Bristol Theatre Company’s ‘Tommy’ deserves to be seen

by Frank O’Donnell

Four-year-old Tommy Walker’s father shoots his mother’s lover to death. Realizing that her son has witnessed a murder, she sings to her son, “You didn’t hear it, you didn’t see it. You never heard not a word of it. You won’t say nothin’ to no one.”

And so is born the “deaf, dumb and blind kid” who grows up to become the legendary Pinball Wizard.

Welcome to “The Who’s Tommy,” now being presented by the Bristol Theatre Company. Director Greg Geer’s crew has created a set that is a gigantic pinball machine – kudos to Stephen Knapman on the set design and construction. Dean Palmer’s lighting augments the design, helping create the feeling that everything is happening inside a pinball machine.

The stage musical is based on The Who’s 1969 concept album, classified as a rock opera. Tommy lives most of his young life in a catatonic state, coming alive only at the controls of a pinball machine. He becomes a sensation. When his catatonia is cured miraculously, his fame increases, and he turns into a reluctant spiritual leader, until he tells his followers that they need to look within themselves and not to him for the answers they seek.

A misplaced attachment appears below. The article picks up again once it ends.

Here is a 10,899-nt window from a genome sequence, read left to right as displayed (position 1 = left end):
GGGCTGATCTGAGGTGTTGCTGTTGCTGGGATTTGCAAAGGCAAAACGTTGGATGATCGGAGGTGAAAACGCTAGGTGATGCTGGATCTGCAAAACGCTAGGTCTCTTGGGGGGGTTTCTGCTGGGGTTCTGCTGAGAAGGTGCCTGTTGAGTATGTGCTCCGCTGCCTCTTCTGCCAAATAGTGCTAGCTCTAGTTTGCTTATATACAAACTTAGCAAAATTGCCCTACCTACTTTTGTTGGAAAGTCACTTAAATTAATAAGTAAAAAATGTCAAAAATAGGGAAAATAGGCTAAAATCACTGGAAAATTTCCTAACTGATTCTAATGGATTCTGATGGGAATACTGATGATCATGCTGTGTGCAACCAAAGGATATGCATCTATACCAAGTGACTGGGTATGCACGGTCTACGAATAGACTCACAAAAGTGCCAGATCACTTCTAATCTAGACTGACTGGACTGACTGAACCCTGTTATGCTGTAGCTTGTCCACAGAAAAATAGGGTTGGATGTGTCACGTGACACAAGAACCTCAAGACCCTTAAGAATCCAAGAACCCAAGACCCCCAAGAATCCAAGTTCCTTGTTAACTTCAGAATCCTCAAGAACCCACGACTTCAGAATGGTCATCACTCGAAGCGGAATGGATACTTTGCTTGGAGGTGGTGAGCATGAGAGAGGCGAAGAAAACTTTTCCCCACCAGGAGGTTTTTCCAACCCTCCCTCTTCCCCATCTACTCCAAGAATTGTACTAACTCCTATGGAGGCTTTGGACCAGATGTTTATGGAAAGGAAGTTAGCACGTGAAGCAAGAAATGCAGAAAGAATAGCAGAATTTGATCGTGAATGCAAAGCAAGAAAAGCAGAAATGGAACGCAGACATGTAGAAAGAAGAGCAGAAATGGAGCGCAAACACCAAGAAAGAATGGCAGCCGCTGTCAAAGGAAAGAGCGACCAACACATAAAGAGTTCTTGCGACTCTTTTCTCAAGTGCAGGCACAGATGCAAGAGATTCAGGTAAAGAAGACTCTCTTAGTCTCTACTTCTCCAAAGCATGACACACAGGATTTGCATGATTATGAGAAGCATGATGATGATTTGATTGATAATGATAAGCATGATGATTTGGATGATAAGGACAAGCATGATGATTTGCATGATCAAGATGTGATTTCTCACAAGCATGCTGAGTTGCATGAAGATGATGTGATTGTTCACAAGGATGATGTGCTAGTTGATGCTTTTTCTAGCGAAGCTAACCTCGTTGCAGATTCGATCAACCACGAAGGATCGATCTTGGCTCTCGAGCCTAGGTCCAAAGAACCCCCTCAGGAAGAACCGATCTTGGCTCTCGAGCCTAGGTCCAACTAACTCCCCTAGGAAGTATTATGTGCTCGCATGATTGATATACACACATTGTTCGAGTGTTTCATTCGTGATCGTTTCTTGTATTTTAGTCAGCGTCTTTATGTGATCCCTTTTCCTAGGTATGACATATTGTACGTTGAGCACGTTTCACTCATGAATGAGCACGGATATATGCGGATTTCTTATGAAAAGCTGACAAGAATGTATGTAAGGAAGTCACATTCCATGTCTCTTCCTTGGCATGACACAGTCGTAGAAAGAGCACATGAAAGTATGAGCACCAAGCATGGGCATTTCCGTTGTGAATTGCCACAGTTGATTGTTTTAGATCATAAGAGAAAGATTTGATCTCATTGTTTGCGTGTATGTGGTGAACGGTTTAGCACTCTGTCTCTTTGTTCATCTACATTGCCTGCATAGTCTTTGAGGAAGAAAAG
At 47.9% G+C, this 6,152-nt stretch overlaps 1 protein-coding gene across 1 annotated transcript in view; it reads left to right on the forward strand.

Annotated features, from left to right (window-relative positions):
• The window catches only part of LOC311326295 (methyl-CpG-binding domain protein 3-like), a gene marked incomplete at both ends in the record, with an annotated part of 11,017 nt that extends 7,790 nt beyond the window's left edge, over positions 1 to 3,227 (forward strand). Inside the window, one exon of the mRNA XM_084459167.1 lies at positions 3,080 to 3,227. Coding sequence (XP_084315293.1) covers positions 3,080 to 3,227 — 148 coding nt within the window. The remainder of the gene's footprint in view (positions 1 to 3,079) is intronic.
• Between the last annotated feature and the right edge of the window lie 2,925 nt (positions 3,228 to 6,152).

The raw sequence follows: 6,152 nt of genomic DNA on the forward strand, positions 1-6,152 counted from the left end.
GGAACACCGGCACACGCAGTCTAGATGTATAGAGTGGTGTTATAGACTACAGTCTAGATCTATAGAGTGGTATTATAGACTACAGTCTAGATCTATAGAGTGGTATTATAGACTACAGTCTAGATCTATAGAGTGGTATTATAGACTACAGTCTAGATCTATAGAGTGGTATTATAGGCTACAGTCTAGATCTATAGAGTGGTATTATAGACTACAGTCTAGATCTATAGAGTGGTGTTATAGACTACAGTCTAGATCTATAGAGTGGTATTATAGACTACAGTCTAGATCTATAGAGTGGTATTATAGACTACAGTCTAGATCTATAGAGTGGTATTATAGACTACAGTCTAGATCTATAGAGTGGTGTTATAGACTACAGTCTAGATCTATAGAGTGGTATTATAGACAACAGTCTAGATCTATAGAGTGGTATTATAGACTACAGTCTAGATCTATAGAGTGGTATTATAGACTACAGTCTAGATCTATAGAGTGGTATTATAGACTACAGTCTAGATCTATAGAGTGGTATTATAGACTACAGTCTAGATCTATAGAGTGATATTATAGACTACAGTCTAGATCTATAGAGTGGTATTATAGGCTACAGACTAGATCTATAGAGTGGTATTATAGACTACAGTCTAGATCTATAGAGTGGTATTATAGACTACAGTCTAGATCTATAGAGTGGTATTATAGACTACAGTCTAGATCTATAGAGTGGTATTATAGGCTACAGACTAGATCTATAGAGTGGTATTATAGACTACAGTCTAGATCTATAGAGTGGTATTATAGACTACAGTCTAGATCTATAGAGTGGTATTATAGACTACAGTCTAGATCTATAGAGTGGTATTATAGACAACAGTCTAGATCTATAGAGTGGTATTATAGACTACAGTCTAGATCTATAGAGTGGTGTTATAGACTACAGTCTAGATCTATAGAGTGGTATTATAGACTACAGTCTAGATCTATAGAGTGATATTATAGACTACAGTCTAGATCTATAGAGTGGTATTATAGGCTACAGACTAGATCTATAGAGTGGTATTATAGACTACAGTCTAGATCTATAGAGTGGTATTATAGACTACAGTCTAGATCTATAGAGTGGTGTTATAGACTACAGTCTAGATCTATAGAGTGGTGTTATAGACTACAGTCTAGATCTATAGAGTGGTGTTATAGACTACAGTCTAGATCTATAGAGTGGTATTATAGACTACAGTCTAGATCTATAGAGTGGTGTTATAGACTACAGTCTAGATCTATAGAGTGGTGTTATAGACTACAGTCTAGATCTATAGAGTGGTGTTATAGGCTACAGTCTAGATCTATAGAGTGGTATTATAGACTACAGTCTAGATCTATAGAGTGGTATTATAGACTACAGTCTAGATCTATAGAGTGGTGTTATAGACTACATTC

The show moves along quickly, with music that is truly the soundtrack of a generation, played faithfully by music director Alex Tirrell and his small band of musicians. There are fine performances all around, from the dancing/singing ensemble up to Tommy himself.

Cassidy Lee Caduto delivers a stand-out performance as Hawker. Her voice is perfectly tailored to this type of music. Equal to the task is Katie Silva as the Acid Queen. Kevin Silva and Julian Ruth Trilling do a fine job as Captain and Mrs. Walker, especially in “Believe My Own Eyes.”

Logan Cabral and Myles Napolitano are perfectly believable as the young and catatonic Tommy. Never once does either of them break character. It was fun to hear them actually talk after the show.

Finally, Mike Daniels as the grown up Tommy – who serves as the show’s narrator, the inner voice of the younger Tommys, and as a character himself – is at the top of his game.

Even if you weren’t born when “Tommy” was new, you’ll recognize a lot of the music. And the show has a message that resonates strongly for this time in our history.

“The Who’s Tommy” deserves to be seen.

[The Bristol Theatre Company presents “The Who’s Tommy” through Saturday, November 17. For tickets and information, visit]

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